To get started, click To research and type Windows functions to find the dialog box Enable or disable Windows features. Scroll to the bottom of the list and click the box to the left of the Windows Sandbox feature. After restarting, you will find a Windows Sandbox shortcut in the Start menu.
Note that a Windows Sandbox session contains almost no Microsoft applications. She is completely stripped. You can use the Windows clipboard to paste a URL into Microsoft Edge or copy a program file to the sandbox for further exploration.
4. Add Folder Shortcuts to Start Menu
The Windows 11 Start menu is very simplified. It has a section for pinned icons at the top, and below, a section for shortcuts to apps and documents you’ve used recently. At the bottom of the menu are your profile picture and a power button. And that’s all.
Unless you dig into the Settings menu to make some customizations. Go into Settings > Personalization > Start > Folders, and you’ll find a menu that lets you add shortcuts to the bottom of the Start menu, giving you easy access to some common folders. These shortcuts are the equivalent of the shortcuts found in the left column of the Start menu in Windows 10.
You will also notice that I enabled dark mode for this system. It’s much easier on the eyes, especially if you’re working in a dark or dimly lit room. You will find this option in Settings > Personalization > Colors > Choose your mode.
5. Remove Widgets and Other Unwanted Taskbar Items
With each new version, Microsoft finds a new way to clutter the taskbar. Luckily, the tools you need to declutter things are also included. In Windows 11, the default taskbar configuration includes these four superfluous additions:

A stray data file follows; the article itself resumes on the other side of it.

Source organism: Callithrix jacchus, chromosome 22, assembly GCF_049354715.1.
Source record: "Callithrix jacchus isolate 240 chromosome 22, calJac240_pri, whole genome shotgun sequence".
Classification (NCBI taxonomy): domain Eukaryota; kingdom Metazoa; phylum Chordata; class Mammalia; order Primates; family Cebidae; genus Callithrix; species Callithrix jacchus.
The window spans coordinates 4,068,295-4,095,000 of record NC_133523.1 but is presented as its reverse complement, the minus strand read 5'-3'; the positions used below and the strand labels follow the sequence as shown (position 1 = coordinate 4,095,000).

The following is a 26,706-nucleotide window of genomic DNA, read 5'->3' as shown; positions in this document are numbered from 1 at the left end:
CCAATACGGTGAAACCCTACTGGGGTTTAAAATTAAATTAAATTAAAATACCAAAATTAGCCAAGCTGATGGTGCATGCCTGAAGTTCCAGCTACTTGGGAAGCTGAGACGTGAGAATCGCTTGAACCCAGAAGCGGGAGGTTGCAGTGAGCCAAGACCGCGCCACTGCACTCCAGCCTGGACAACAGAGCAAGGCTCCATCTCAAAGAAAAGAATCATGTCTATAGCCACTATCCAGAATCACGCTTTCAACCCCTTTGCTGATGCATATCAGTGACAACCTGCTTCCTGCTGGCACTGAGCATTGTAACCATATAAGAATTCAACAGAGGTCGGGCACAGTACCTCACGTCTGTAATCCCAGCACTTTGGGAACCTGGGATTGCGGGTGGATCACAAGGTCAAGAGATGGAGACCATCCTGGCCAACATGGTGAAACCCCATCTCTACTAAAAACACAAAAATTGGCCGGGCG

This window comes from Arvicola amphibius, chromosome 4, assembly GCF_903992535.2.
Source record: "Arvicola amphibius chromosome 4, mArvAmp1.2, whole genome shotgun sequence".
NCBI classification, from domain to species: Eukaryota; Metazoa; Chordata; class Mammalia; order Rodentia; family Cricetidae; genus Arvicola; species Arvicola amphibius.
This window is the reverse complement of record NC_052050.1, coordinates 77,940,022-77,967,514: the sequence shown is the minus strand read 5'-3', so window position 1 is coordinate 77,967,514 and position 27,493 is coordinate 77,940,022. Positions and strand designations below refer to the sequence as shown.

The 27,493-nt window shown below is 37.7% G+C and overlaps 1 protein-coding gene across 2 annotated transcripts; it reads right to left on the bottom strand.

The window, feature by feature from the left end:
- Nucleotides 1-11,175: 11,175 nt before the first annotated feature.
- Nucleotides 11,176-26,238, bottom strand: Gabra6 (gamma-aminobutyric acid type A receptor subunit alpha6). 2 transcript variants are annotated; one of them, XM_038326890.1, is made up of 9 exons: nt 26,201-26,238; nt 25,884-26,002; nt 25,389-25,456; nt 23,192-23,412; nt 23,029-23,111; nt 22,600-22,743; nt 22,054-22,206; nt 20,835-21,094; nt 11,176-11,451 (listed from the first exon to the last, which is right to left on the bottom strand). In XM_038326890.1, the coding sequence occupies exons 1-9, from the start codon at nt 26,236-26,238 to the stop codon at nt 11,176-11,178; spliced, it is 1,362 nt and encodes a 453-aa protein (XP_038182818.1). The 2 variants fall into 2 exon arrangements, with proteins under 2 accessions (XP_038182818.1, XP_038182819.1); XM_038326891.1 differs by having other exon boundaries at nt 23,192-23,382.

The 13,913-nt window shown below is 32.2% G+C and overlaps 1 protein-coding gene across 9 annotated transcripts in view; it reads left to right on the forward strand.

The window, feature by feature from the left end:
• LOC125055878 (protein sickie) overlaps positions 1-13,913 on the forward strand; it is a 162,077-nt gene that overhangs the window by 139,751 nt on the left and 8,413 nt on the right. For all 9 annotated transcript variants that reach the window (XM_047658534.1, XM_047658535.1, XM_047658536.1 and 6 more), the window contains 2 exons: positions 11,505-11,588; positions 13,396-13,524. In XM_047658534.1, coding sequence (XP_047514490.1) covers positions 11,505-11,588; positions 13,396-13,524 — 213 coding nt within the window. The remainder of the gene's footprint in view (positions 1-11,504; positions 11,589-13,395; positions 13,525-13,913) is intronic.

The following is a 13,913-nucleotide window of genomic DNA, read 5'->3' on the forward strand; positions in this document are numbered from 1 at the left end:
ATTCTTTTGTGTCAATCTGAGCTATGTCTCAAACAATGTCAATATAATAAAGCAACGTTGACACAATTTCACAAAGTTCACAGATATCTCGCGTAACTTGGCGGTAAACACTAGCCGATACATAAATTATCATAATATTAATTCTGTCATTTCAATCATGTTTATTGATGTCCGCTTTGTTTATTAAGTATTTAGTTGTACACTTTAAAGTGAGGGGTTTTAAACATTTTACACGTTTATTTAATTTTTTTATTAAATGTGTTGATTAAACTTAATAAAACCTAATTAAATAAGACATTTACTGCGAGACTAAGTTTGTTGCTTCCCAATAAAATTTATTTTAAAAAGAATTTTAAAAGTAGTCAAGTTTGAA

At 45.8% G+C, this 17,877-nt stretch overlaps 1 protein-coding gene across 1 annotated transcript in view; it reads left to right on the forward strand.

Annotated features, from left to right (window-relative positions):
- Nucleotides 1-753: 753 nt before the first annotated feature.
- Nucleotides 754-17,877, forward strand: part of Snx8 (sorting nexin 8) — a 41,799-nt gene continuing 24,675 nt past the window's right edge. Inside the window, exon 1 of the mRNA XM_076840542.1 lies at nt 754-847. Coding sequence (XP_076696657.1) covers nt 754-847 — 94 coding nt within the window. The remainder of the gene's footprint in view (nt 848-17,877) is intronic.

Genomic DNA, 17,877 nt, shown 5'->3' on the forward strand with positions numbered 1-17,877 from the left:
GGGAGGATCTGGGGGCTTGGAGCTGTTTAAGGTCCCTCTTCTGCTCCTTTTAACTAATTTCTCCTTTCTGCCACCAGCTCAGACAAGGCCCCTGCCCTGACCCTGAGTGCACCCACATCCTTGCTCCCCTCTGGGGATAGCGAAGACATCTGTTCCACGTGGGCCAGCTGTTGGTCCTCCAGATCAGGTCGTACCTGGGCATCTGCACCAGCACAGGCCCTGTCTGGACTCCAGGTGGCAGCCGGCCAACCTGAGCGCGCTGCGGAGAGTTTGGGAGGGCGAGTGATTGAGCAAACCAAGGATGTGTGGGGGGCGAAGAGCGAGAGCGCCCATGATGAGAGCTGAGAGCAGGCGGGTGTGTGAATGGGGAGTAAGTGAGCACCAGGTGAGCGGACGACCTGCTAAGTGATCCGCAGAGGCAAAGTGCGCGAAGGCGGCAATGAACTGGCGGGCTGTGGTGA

- A search button. You don’t need a search box. Just press the Windows key and start typing to search.
- The task view button. You don’t need this button either. Use Windows Key + Tab to get to the same place.
- Widgets. Ugh.
- Cat. Microsoft continues to try to get people to use Teams even when they’re not at work.
If you want any of these things, good for you. But the rest of us can make those four shortcuts disappear by quickly going to Settings > Personalization > Taskbar. Slide these four switches to the left and return the taskbar to its original function.
There are also some goodies at the bottom of this settings page. Expand the “Overflow” section from the corner of the taskbar to control which icons appear by default on the right side of the taskbar. And if you have multiple monitors, be sure to click “Taskbar Behaviors” to review options for how the taskbar works on a second monitor.
6. Configure OneDrive backup
You get at least 5 GB of free storage in Microsoft’s OneDrive service when you sign in with a Microsoft account. This feature includes a setting that can be confusing if you’re not careful.
If you click on the default options, Microsoft will redirect your Desktop, Documents, and Pictures folders to OneDrive, which has the effect of backing up anything you place in any of those folders. If you already have a strong backup strategy, it’s best to disable this feature. If you like the idea of having cloud-based backup, you can check out these settings.
To do this, open File Explorer, right-click the OneDrive shortcut in the folder pane on the left, and click OneDrive > Manage OneDrive backup. This takes you to the dialog shown here. Note that the options will be disabled if you are using a system managed by your company using an Azure AD domain or account.
When folder backup is enabled, these three folders are automatically relocated to OneDrive.
You can disable backup for each of the three folders with a single click. The blue tick in the upper right corner means the folder is backed up and synced.